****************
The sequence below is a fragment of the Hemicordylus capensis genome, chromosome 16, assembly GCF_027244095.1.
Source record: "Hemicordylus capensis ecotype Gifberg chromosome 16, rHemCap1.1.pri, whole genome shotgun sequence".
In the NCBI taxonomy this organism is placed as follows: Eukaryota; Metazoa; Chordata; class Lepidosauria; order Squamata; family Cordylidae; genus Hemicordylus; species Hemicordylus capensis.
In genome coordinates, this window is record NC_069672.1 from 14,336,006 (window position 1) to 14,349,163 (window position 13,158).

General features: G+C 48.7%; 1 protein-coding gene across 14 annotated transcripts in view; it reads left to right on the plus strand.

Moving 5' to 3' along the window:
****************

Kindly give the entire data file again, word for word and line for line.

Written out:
The sequence below is a fragment of the Hemicordylus capensis genome, chromosome 16, assembly GCF_027244095.1.
Source record: "Hemicordylus capensis ecotype Gifberg chromosome 16, rHemCap1.1.pri, whole genome shotgun sequence".
In the NCBI taxonomy this organism is placed as follows: Eukaryota; Metazoa; Chordata; class Lepidosauria; order Squamata; family Cordylidae; genus Hemicordylus; species Hemicordylus capensis.
In genome coordinates, this window is record NC_069672.1 from 14,336,006 (window position 1) to 14,349,163 (window position 13,158).

General features: G+C 48.7%; 1 protein-coding gene across 14 annotated transcripts in view; it reads left to right on the plus strand.

Moving 5' to 3' along the window: